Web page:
Provocative Yet Insightful Hypothesis

LEvko of ForiegnNotes has translated the following text from an article by Sonya Koshkina (In Ukrainain). Sonya in her opinion piece raises a provocative hypothesis. A little out of date but worthy of consideration.

Extract from Foriegn notes

The formation of a democratic mega-bloc has fizzled out, as could have been predicted, in many respects because Yushchenko himself has personally taken over manual control of the process. He has done this in order to simultaneously neutralize both Lutsenko and Tymoshenko – two of his main opponents in the 2009 presidential elections. Once this is accomplished, then he can tackle Yanukovych.

Current NU leader Vyacheslav Kirilenko is not a crowd-pulling political heavyweight so Yushchenko has bowed to former socialists Yuriy Lutsenko’s demands and promised many of his National self-defence people top jobs in any NU government, in exchange for his joining forces with NU. In this way the popular Lutsenko may be kept in check. The smaller right-wing parties in NU will probably be dumped.

However, Lutsenko’s appearance in the orange bloc reduces the chances of a broad coalition being formed, and could even threaten the elections themselves, according to some Pot party workers.

Sonya Koshkina claims that Viktor Yanukovych agreed to early elections only because the president promised him that NU and “Regionally” would form ruling coalition after the elections. They also secretly mutually agreed to ‘knobble’ Tymoshenko.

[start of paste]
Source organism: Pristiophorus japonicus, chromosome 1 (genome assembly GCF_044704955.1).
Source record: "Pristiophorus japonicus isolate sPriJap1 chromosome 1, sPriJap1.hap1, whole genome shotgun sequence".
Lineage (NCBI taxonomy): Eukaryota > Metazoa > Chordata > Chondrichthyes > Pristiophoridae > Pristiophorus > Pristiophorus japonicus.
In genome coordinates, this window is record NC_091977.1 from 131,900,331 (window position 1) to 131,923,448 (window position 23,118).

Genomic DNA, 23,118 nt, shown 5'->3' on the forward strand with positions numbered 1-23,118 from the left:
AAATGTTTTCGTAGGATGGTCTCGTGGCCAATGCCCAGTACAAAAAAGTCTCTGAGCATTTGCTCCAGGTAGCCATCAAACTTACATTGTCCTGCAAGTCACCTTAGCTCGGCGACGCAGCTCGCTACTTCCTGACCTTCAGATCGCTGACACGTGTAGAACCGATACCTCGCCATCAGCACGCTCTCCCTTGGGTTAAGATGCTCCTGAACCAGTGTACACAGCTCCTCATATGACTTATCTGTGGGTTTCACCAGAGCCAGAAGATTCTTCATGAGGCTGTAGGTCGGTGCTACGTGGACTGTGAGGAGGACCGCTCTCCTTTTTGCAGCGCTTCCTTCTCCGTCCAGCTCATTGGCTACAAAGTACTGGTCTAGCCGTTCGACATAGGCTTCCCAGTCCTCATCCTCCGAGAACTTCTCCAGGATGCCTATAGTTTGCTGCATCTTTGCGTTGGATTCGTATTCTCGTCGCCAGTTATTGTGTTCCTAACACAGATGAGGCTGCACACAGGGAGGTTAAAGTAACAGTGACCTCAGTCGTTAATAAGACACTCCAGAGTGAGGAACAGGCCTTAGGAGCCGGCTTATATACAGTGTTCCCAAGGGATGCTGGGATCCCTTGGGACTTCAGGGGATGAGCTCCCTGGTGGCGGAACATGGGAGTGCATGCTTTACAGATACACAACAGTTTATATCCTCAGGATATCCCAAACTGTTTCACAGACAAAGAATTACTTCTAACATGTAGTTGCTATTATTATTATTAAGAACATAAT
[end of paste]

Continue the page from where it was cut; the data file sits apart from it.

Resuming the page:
About a week before Ivan Plyushch’s appointment as National Security and Defence Council secretary he contacted that old political fixer, the Donetskiyite Yefim Zvagelsky. These two senior statesmen outlined a plan between themselves to overcome the crisis by forming a broad coalition, and this meant combined action against Tymoshenko. They then met head of the press secretariat Viktor Baloha, and further plotting took place – the president being well aware of what was going on. Subsequently Rinat Akhmetov and Raisa Bahatyrova met Yushchenko, who later praised Akhmetov for his assistance in solving the political crisis.

Mutual dislike of Tymoshenko is the only factor that Yu and Ya share – both have presidential ambitions, so both need to remove Tymoshenko from their path. According to Koshkina, they are both are planning a dirty election campaign, which could even involve the SBU security services, to discredit Tymoshenko.

The Oboz article ends with a link to an audio file recording of an eavesdropped telephone conversation, allegedly between Yushchenko and Tymoshenko, in which he bawls her out for an interview she supposed to have given to the BBC in which she is critical of him. Her responses are of bewilderment. [This may well have been ‘placed’ in the media by Tymoshenko’s camp.]

[LEvko concluding comments]

O.K, this could be wild speculation, but politics in Ukraine is a rough trade..and the elections are a long way off..

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